Besides acting, art was the only thing the actor was interested in, so he ended up
studying Art History at Cambridge University. “My parents are quite traditional
and when I told them I wanted to act they gave me free rein but on the condition
that I study a career. And I’m very grateful for that because … Look, beyond that,
when I play a real character I usually go to the National Portrait Gallery in London
quite often. There I lock myself up. Now, for Sorkin’s film, I went through a lot of
photographs and videotapes. Art helps me to be more creative, to get into paper ”.
If he were not an actor, he would be, he says decidedly, a historian or perhaps a
curator. “Although I think he would be a very bad art curator.”
Against all logic, Eddie Redmayne is color blind. But there is a color that you
can distinguish anywhere and on any surface: Klein blue. He wrote his thesis
on the French artist Yves Klein and the only shade of blue he used in his
works. He wrote up to 30,000 words talking about that color with which
he became obsessed. “It is surprising that a color can be so emotional.
One can only hope to achieve that intensity in acting. “
Like his taste for art, which encompasses the refined and compact, Redmayne
seems to be in the same balance when it comes to the roles he chooses. When
I ask him what aspects a character he wants to play should have, he takes
a few seconds again before answering: “I wish I had a more ingenious answer
but I will tell you that I know when my belly hurts. It’s that feeling that I trust.
In my mind, I transport him to imagine myself playing that character. When
I read a script I have to really enjoy it. You never fully regret those instincts.
It’s like when you connect with something emotionally. ”
"I never look Back"
So we come to the conclusion that all his characters have some traits
in common. “You know what? I never look back, and this is something
personal, but I do believe that there is a parallel between Marius in Les
Misérables trying to be a revolutionary, someone who is quite prone to
being distracted by love but at the same time is willing to die for his cause,
and Tom Hayden from The Chicago Trial of the 7 who was a man who
had integrity and was passionate and fought for the things he believed in.
So I suppose there may also be similarities between a young Stephen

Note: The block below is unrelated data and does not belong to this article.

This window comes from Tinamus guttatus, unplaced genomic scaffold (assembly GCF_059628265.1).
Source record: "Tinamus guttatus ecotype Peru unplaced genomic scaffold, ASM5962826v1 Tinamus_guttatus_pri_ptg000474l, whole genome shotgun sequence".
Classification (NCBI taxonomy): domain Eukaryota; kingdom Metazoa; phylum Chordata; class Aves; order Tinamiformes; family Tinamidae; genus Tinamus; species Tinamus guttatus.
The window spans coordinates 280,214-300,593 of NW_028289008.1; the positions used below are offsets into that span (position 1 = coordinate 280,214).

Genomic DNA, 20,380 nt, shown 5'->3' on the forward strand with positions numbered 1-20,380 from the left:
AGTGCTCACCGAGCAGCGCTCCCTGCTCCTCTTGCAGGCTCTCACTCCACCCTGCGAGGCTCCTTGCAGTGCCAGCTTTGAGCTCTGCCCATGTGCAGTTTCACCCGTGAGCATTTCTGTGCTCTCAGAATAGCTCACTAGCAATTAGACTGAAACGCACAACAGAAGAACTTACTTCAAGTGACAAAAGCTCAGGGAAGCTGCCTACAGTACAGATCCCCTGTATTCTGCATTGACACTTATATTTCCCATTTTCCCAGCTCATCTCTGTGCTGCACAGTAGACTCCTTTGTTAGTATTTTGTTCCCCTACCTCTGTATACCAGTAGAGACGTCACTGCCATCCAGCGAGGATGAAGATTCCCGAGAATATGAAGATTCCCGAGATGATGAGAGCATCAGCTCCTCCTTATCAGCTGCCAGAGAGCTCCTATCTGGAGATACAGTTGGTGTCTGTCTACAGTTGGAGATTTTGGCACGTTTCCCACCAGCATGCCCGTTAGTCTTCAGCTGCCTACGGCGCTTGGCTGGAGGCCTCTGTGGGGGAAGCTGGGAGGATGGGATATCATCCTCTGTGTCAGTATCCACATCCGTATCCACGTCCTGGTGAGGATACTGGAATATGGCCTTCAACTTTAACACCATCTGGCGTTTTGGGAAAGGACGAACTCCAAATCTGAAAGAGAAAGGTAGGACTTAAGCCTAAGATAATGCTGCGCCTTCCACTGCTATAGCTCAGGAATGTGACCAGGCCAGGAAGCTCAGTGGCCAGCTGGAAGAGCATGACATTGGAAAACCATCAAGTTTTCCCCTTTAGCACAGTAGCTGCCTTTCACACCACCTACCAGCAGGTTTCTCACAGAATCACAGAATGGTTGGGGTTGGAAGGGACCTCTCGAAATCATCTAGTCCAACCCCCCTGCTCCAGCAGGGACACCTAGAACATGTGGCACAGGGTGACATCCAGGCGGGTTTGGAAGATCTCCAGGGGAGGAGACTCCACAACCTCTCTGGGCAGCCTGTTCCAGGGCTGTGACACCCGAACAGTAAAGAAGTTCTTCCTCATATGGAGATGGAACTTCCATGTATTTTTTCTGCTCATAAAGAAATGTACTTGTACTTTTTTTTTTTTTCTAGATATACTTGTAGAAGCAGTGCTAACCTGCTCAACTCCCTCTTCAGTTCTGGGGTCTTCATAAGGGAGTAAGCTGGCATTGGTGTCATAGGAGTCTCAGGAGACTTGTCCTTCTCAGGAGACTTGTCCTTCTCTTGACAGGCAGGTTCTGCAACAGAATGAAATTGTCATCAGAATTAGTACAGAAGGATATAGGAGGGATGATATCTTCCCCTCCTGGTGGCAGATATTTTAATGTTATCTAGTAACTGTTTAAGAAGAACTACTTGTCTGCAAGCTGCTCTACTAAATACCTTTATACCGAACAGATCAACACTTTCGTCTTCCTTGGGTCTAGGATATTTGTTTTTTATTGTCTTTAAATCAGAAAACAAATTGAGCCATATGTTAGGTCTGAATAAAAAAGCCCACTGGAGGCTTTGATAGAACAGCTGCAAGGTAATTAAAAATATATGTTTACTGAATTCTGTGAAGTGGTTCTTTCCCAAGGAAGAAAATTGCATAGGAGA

Hawking and Newt Scamander. There are traits in common in all
of them that I don’t really know where they come from ”.
When we talk about the year we are living in, in which it is increasingly difficult
to find hope, we both let out a nervous laugh. "There must be,” Redmayne says.
“There is something very nice that Tom Hayden, the character I play in Sorkin’s
film, said to his former wife, actress Jane Fonda, just the day before she passed
away. He told her that watching people die for their beliefs changed his life forever.
In that sense, I also think about what Kennedy Jr. wrote about how democracy is
messy, tough, and never easy … As is believing in something to fight for. I look
at history and how they were willing to live their lives with that integrity
to change the world and I realize that somehow that spirit still remains with us.“
We fell silent thinking about it. "There must be hope.”
"The piano and drawing help me calm my mind."
I tell him about my love for Nick Cave’s blog, The Red Hand, and one of the posts
that I have liked the most in recent weeks. In it, the singer affirms that his response
to a crisis has always been to create, an impulse that has saved him many times.
For Redmayne, there are two activities that can silence noise: drawing and playing
the piano. “When you play the piano your concentration is so consumed by trying
to hit that note that you can’t think of anything else. Similarly, when you draw
something, the focus is between the paper and what you are trying to recreate …
There I try to calm my mind.
'Prometheus' by Constantin Brancusi at the Kettle’s Yard Gallery in Cambridge (x)
Before saying goodbye, I drop a question that I thought I knew the answer to, but
failed. What work of art would you save from mass destruction? “How difficult!
I could name my favorite artists but still couldn’t choose a work. Only one piece?
Let me think. I am very obsessed with Yves Klein, but I would stick with work by
Brancusi. There is a sculpture of him, a small head called Prometheus, in Cambridge’s
Kettle’s Yard, on a dark mahogany piano. The truth is that I find it very … beautiful ”.
Before leaving, he confesses to me - with a childish and slow voice - that
he would like to direct something one day. We said goodbye, saying that
we will talk about his next project. Next, the first thing I do is open the
Google search engine. "P-r-o-m-e-t-h-e-u-s”. Although Eddie Redmayne
has trouble distinguishing violet from blue, he doesn’t have them when
choosing a good piece. He’s right, that work deserves to be saved.
* The article appears in the November 2020 issue of Esquire magazine
Pictures are my screenshots and edits from the BTS video by JuanKr